The Investigatory Powers Act 2016 regulates the use of surveillance by the State via methods including the interception of communications, the acquisition and examination of bulk data sets and the use of covert human intelligence sources (“CHIS”). It was introduced as a means of updating the legal basis upon which law enforcement and the intelligence agencies conduct surveillance, in part to reflect technological advances, and to enhance oversight and transparency.
Investigatory powers may be used only for specific purposes, including the detection or prevention of serious crime, for reasons of national security, if there is a threat to life or to protect the economic wellbeing of the UK.
Examples of the investigatory powers that the Act governs:
Some powers, such as interception and equipment interference, can be exercised in bulk. Bulk powers allow for the collection of large volumes of data which largely relate to individuals who are not of intelligence interest but which are likely to include data relating to terrorists and/or those involved in serious crime. This data can then be examined for information relating to individuals or activities of concern. Bulk powers may only be used by the security and intelligence agencies.
The Act created a system of independent oversight by the newly created office of Investigatory Powers Commissioner, supported by other Judicial Commissioners (all of whom are serving or retired members of the senior judiciary).
Use of the most intrusive investigatory powers must be authorised by the Judicial Commissioners under the so-called “double lock” mechanism introduced by the Act. This is a mechanism requiring, in all but urgent cases, that a decision of the Secretary of State to issue an interception warrant be approved by a Judicial Commissioner.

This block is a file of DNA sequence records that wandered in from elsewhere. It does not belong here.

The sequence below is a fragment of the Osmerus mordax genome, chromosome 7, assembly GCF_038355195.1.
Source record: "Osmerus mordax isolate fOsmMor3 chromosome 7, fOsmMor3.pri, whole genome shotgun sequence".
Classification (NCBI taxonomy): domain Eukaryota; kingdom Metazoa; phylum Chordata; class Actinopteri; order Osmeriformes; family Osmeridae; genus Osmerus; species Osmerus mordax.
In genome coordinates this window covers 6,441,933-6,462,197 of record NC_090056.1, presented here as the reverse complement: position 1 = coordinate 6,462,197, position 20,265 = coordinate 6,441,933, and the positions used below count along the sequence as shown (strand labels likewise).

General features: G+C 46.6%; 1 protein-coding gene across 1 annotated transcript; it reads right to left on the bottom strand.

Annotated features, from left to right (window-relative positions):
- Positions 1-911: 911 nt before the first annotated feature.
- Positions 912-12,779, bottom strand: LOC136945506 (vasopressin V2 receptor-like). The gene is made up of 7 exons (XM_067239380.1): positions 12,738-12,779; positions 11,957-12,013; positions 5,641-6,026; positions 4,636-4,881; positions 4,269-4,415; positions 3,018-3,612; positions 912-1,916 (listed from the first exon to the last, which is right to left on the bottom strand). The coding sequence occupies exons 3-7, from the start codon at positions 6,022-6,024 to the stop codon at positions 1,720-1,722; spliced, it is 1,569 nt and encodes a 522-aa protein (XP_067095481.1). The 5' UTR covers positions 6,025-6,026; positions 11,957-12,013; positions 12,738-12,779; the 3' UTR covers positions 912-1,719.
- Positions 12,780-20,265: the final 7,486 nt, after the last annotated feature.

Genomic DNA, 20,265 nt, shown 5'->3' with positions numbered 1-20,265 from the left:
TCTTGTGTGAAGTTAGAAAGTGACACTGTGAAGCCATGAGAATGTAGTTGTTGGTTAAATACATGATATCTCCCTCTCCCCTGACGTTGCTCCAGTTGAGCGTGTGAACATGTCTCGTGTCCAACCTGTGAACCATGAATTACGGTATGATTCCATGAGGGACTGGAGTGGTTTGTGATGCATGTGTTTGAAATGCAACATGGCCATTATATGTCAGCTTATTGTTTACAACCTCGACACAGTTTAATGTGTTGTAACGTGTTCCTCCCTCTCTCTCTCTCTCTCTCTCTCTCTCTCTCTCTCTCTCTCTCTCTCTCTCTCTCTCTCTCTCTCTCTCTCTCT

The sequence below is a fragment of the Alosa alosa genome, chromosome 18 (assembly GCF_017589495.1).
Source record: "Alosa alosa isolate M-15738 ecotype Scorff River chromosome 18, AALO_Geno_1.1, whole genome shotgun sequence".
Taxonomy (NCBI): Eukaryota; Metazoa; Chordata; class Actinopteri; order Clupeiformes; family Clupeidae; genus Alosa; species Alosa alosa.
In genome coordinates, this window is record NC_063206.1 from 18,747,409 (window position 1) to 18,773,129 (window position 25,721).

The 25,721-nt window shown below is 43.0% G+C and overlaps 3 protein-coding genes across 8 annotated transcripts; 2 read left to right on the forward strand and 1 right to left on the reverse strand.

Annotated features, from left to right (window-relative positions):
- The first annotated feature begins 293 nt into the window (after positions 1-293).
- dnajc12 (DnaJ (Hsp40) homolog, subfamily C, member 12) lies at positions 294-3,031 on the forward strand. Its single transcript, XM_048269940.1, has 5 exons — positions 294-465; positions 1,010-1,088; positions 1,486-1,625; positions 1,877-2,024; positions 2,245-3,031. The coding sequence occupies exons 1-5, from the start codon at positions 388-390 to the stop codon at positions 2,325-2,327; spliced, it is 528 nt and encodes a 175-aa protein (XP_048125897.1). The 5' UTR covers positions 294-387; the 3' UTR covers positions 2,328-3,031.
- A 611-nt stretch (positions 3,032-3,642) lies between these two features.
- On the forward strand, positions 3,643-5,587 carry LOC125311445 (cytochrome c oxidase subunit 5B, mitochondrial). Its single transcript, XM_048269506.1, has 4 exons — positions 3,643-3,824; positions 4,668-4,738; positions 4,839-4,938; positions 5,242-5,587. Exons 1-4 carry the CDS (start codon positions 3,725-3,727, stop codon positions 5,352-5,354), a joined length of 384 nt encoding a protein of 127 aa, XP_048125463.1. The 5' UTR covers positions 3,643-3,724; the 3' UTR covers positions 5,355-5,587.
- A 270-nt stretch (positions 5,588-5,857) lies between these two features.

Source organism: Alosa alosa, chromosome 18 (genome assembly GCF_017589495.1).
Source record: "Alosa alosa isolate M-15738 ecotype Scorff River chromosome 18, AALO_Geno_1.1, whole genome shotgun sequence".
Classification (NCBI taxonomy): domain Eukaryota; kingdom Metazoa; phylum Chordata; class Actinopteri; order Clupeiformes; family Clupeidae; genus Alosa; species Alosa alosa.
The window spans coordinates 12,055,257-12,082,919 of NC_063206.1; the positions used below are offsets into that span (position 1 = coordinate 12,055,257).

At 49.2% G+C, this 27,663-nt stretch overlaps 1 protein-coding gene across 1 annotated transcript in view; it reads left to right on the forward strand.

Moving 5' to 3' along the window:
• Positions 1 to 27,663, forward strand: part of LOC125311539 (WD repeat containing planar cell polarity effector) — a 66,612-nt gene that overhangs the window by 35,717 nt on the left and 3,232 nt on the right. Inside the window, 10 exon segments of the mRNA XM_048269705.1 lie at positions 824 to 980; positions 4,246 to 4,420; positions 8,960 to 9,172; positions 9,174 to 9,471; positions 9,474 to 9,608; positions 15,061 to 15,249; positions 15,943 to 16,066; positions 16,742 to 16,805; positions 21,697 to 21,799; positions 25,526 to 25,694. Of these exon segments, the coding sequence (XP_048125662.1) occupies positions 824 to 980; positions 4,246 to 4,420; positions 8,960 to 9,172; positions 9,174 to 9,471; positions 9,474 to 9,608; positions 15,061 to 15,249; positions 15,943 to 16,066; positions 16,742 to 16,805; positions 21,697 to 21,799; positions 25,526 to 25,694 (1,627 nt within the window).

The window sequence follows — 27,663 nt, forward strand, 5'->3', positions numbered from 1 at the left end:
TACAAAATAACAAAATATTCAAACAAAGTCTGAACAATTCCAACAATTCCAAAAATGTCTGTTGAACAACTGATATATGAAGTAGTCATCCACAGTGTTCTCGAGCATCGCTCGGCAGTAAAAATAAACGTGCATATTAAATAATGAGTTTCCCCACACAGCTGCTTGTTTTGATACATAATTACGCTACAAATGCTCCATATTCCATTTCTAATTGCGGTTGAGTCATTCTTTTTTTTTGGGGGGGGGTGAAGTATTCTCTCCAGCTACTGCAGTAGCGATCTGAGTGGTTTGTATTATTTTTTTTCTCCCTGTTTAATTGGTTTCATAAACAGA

Various provisions in the Act, in particular those permitting mass data collection, have been subject to legal challenge on the grounds that they amount to a violation of individuals’ privacy rights (Article 8 ECHR) and freedom of expression (Article 10 ECHR). The Act has been dubbed “the Snooper’s Charter” by various civil liberties groups.
In Big Brother Watch v UK (App nos 58170/13, 62322/14 and 24960/15) (GC)  ECHR 439, the Grand Chamber of the ECtHR found that the pre-IPA 2016 regime for the bulk interception of electronic cross-border communications by the intelligence agencies did not contain adequate safeguards against abuses of power.
In R (National Council of Civil Liberties (Liberty)) v Secretary of State for the Home Department  Civ 926, the Court of Appeal considered a challenge to the revised regime, as set out in the IPA 2016 and in accordance with certain proposed amendments to the Act. It held that Parts 3 – 7 of the Act were compatible, in all but one respect, with Articles 8 and 10 and EU retained law. The exception were the arrangements governing the transfer of material from bulk personal datasets to authorities in other states: these were not compatible with Article 10 because the safeguards governing such transfers were not contained in any legislation, code or publicly available policy or other document. The Court of Appeal remitted to the Divisional Court for determination the question of whether the provisions for bulk equipment interference warrants were compatible with art.10, given that there was no provision for prior independent authorisation of the examination of confidential journalistic material and information capable of identifying a journalist’s sources.
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